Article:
Also recorded by The Beatals (1960), The Beatles (1962), The Beatles (1963).
First released by Terry Manning (1968).
Hit album version by The Beatles (1969).
From the wiki: “‘One After 909’ is the oldest known Beatles song. It was written as early as 1957, one of the first Lennon-McCartney compositions (‘[‘One After 909′] was something I wrote when I was about seventeen,’ John Lennon explained in his 1980 Playboy magazine interview), and was first recorded c. 1958 by The Quarrymen according to Mike McCartney. The then-name Beatals recorded ‘One After 909’ sometime between January-August 1960, after Stu Sutcliffe had joined as the bass player but before the addition of Pete Best on drums. The Beatles, sans Sutcliffe but with Best on drums, also recorded the song during rehearsals in 1962 at The Cavern Club, Liverpool. The group first recorded ‘One After 909’ in a studio during the sessions for the group’s third single, ‘From Me to You’, with Ringo Starr on drums, but that recording was unreleased until Anthology I in 1995.
First recorded by The Foundations (US #11/UK #1/CAN #1 1967).
Re-recorded by The Foundations (1968).
Also recorded Alton Ellis (1967), Lana Cantrell (1968), The Marble Arch Orchestra (1968).
Other hit version by Alison Krauss & Union Station (C&W #49 1995).
From the wiki: “‘Baby, Now That I’ve Found You’ was written by Tony Macaulay and John MacLeod, parts of it in the same bar of a Soho tavern where Karl Marx is supposed to have written Das Kapital. When ‘Baby Now That I’ve Found You’ was first released, as The Foundations’ debut single in 1967, it went nowhere. Meanwhile, BBC Radio’s newly founded Radio 1 were looking to avoid any records being played by the pirate radio stations (e.g. Radio Caroline, Radio London) and they looked back at some recent releases that the pirate stations had missed. ‘Baby, Now That I’ve Found You’ was one of them. The single then took off and by November it was #1 in the British charts.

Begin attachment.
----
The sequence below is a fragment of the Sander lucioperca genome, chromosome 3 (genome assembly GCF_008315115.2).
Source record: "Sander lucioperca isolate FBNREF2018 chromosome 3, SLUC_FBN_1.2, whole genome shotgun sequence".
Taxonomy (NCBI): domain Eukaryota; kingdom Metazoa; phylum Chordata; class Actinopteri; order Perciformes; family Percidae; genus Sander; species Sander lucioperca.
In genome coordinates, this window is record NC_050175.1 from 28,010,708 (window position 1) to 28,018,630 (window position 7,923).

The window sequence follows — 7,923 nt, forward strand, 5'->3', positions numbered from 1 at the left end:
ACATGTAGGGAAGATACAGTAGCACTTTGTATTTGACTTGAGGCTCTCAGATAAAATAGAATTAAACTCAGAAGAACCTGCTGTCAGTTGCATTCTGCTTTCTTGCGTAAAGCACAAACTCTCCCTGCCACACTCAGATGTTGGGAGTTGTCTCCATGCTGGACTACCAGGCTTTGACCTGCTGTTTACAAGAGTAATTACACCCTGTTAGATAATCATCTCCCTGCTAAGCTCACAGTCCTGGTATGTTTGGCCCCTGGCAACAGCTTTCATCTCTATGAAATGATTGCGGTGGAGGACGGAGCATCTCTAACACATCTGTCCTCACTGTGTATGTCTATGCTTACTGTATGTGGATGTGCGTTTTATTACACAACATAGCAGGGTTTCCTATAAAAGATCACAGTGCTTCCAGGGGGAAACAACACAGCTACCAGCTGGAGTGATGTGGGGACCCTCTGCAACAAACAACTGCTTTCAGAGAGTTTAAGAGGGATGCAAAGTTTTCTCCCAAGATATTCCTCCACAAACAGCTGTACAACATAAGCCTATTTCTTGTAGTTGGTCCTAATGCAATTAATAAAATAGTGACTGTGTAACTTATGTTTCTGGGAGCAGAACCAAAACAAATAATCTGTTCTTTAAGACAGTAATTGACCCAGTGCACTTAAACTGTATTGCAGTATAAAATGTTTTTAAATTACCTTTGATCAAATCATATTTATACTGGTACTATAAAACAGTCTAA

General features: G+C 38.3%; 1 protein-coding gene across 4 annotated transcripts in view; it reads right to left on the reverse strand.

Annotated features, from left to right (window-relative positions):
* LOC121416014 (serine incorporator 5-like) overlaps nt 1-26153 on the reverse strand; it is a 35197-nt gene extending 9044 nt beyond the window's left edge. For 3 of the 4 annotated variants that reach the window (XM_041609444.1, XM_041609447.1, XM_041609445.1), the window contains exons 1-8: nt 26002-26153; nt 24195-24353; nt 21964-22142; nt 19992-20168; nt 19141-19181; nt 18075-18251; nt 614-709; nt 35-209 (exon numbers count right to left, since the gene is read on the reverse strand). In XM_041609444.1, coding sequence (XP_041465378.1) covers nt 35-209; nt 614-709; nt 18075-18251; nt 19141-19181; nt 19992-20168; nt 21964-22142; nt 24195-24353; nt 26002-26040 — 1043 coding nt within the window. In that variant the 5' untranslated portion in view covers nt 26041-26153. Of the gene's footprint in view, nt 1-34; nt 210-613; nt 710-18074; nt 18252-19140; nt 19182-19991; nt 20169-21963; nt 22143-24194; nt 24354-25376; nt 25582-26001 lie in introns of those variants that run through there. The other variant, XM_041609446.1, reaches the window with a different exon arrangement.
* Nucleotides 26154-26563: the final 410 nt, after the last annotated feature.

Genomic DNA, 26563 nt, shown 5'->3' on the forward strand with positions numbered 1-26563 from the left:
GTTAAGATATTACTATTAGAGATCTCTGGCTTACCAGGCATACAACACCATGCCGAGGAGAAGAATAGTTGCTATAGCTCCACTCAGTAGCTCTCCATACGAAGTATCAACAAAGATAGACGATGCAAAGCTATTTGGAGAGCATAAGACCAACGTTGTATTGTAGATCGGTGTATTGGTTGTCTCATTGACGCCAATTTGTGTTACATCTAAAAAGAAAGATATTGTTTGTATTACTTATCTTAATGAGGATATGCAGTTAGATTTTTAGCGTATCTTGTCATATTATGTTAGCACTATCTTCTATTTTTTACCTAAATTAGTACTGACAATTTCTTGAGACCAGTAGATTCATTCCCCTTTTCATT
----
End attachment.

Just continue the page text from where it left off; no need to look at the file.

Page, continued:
“Another version of the song was recorded by The Foundations in 1968 featuring Colin Young, Clem Curtis’ replacement. This was released on a Marble Arch album of newer stereo versions of previous hits.
First recorded (as “I Found You”) by Yvonne Fair & the James Brown Band (1962).
Also recorded by James Brown (1964).
Hit version by James Brown (US #3/R&B #1/UK #29 1965).
From the wiki: “‘I Got You (I Feel Good)’ was developed from an earlier Brown-penned song, ‘I Found You’, with a nearly identical melody and lyrics. ‘I Found You’ was recorded by Brown’s back-up singer, Yvonne Fair, and was released as a single in 1962 with little success. In 1964, Brown recorded an early version of ‘I Got You (I Feel Good)’ with a different arrangement, including a stuttering rhythm and prominent baritone sax line, under the title ‘I Got You’. This version appeared on the Smash Records album Out of Sight and was used in the 1965 film Ski Party, in which Brown lip-synched his performance. It was intended for a single release but was withdrawn due to a court order from King Records, with whom Brown was involved in a contract dispute.
“Re-recorded and released as a single in 1965, ‘I Got You (I Feel Good)’ became Brown’s highest-charting song and is arguably his most widely known recording.
First performed by Jackie Gleason (in Papa’s Delicate Condition) (1963).
Also performed by Judy Garland (1963).
Popular versions by Frank Sinatra (1963), Jack Jones (US #75 1963).
From the wiki: “”Call Me Irresponsible” was composed in 1962 by Jimmy Van Heusen with lyrics by Sammy Cahn. According to the Mel Tormé book The Other Side of the Rainbow with Judy Garland on the Dawn Patrol, Van Heusen originally wrote the song for Garland to sing at a CBS dinner. At that time, Garland had just signed to do The Judy Garland Show on CBS-TV, and the intent of the song was to parody her well-known problems. Garland later sang the song on the seventh episode of the show.
“However, in 1988, Sammy Cahn said that the song was originally written for Fred Astaire to sing in the film Papa’s Delicate Condition in which Astaire was to star. Cahn personally auditioned the song for Astaire’s approval, which was given. However, Astaire’s contractual obligations prevented him from making the film and the role went to Jackie Gleason, who introduced the song. It would go on to win the Academy Award for ‘Best Original Song’ at the 36th Academy Awards held in 1964.”